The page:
There is no shame in making mistakes or in recognizing them. In fact, those who are able to stand on their own and admit their wrongdoings are courageous and admirable people. From the cradle to the grave, we will all make errors in judgment and struggle to find a way to make peace with those whom we have wronged. In many instances, a sincere apology will suffice. However, when misdoings are results of addiction, a simple I’m sorry, will not do. Consider making amends
If you are working a 12 step program, than we suggest talking to your sponsor about these kinds of things. He or she will be able to guide you on your path.
What are the Differences between Apologizing and Making Amends?
There are many profound differences between giving someone an apology and making amends with them. Simply put, an apology is like putting a band aid on a wound; it covers the source of the pain until it eventually disappears. When you make a sincere apology to someone that youve hurt, it makes you both feel a little better but it doesn’t really do anything to correct the situation that you have caused. People who have made reckless decisions due to addiction cannot simply un-do the pain and often irreversible heartache that they have caused by issuing a simple apology. In most cases, the victim of the abuse, neglect, or crime will need a much more prolific and profound interaction with you before any attempt at reconciliation can be made.
Making amends is the best way to reconnect with the people who have been deeply hurt as a result of your actions. Addiction has the ability to irrevocably sever the most intimate bonds of family and friendship. Whether your goal is to amend a family relationship, a work relationship, or to humble yourself before others whom you have offended, making amends is an important step toward rectifying a broken situation.
Part of the reason why taking inventory is so important is so you can be self aware and know when you are acting in a way that could be harmful to another person.
The Importance of Making Amends
Making amends is an integral part of personal growth and healing. It is so imperative to make amends with those people whom you have wronged that it is outlined, clearly, in Alcoholics Anonymous. Steps eight and nine of the Twelve Steps specifically call for amends.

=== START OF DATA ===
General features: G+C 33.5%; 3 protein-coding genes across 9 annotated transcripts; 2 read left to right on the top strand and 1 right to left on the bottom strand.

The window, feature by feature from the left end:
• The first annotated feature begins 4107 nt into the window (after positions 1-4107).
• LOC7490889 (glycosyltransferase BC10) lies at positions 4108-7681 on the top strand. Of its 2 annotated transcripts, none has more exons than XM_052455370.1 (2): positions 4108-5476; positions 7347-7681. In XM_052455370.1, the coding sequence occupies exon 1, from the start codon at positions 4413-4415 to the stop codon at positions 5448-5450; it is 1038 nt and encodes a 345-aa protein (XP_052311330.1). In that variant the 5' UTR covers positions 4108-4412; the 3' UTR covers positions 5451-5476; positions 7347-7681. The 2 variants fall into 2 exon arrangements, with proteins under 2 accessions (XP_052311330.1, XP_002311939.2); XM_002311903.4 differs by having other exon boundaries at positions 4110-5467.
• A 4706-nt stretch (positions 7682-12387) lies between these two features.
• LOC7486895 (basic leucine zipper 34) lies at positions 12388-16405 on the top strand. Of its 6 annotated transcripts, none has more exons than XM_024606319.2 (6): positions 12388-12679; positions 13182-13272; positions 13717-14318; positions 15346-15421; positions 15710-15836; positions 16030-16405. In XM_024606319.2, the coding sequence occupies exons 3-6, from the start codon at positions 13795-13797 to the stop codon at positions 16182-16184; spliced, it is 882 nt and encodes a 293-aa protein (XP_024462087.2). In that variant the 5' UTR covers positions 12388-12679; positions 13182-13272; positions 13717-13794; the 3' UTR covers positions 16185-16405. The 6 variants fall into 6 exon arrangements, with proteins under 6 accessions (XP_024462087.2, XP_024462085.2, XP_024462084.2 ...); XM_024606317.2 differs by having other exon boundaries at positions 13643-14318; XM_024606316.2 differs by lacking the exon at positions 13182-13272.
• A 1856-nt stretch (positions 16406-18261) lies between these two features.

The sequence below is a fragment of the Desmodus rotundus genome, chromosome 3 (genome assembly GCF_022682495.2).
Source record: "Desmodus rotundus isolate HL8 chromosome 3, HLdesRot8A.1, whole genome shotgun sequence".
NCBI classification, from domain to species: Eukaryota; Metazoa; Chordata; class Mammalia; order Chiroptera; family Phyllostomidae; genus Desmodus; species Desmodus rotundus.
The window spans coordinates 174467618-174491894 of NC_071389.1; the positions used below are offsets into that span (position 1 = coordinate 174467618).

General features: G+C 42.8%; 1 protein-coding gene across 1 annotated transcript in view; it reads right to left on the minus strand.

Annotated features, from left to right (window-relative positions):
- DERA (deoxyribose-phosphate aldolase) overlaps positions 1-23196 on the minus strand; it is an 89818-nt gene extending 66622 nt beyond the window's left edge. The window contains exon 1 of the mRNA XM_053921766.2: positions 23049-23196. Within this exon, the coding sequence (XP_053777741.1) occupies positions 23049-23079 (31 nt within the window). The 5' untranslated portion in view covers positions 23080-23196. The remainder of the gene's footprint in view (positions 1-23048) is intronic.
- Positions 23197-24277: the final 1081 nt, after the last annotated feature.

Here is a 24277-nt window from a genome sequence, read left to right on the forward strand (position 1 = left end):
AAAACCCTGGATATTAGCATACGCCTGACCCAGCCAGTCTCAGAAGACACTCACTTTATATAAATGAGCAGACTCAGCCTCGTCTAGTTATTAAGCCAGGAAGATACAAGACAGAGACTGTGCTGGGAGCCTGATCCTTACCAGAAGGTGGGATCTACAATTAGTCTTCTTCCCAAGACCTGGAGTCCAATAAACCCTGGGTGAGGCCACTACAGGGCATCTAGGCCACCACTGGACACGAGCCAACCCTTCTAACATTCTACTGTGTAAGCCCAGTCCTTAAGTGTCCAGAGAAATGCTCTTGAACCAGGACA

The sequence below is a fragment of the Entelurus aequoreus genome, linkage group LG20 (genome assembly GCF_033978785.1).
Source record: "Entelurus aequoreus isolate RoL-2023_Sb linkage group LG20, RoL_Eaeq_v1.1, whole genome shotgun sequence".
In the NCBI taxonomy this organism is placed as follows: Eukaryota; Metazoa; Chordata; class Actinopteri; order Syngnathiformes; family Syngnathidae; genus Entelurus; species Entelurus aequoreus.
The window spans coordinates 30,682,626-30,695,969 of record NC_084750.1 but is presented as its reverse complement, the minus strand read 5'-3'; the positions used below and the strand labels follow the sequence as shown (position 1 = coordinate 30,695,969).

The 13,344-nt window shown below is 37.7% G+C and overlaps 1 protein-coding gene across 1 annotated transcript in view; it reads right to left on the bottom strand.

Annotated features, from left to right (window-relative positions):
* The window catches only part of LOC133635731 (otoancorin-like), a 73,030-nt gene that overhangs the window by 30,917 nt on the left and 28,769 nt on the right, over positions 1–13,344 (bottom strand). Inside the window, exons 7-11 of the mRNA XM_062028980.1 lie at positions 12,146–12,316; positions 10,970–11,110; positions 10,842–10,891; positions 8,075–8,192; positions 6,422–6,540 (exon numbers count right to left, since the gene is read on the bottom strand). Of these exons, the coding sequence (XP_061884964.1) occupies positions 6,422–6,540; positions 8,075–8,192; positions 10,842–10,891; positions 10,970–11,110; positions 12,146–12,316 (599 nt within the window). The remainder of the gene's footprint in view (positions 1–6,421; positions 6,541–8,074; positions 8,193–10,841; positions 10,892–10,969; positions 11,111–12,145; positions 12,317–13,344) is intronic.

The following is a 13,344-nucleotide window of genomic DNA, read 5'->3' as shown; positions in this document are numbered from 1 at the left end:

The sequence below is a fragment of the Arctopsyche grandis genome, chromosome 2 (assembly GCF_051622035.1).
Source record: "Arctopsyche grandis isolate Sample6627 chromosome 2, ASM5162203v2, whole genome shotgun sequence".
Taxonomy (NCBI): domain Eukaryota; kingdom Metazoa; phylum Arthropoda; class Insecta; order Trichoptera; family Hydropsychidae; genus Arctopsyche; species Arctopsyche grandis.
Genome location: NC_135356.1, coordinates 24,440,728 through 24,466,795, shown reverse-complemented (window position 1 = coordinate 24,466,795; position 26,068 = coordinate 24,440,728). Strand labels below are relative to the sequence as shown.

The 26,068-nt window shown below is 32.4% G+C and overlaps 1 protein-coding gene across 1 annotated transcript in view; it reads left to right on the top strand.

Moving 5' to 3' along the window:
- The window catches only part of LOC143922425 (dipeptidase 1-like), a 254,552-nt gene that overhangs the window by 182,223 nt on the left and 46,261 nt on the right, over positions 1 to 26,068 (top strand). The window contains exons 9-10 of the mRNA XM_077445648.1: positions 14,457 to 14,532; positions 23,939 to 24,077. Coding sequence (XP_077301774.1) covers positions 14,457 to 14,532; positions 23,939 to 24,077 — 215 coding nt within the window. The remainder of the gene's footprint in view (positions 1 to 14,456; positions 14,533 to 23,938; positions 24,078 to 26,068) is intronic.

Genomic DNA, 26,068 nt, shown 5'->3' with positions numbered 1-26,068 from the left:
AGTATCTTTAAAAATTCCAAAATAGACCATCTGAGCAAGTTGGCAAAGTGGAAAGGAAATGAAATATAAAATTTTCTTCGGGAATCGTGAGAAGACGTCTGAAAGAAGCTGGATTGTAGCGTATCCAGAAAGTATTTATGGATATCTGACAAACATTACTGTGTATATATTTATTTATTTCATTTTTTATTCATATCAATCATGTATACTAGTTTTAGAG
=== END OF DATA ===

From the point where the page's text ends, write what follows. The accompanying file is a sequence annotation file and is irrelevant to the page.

What are the Types of Amends?
Direct Amends deal with taking personal responsibility and confronting the person whom you want to reconcile with. You will intimately discuss the reasons why you did what you did and you will fix, re-pay, or repair any physical damage that you have caused, to the best of your ability. An example of this would be repaying a debt or repairing or replacing broken or damaged items.
Indirect Amends are ways to repair damage that cannot be physically undone. If you have committed a crime in the past or are in a situation where you cannot confront the people whom you have offended, there are ways to make amends, indirectly. If you physically assaulted someone or committed theft, a way to indirectly make amends would be to volunteer in a shelter or take part in a program that will directly benefit others who need assistance. Sometimes, people who were involved in a drunken driving accident may take the step to become an organ donor. These are all selfless examples of how making indirect amends can help to heal a situation.
Living Amends is a positive way to display to others and to prove to yourself that you have evolved from the person that you used to be. Living amends is a promise to yourself that you have made a genuine lifestyle change. This is a marked end to the destructive patterns that you have been living with and a beacon for change and prosperity.
Making amends with somebody is a crucial part of your personal growth and of their healing process. Only make amends when you truly understand the situation and when you feel a sincere call for atonement. For, it is with this momentous step that you alone are able to bring peace and closure to shattered relationships.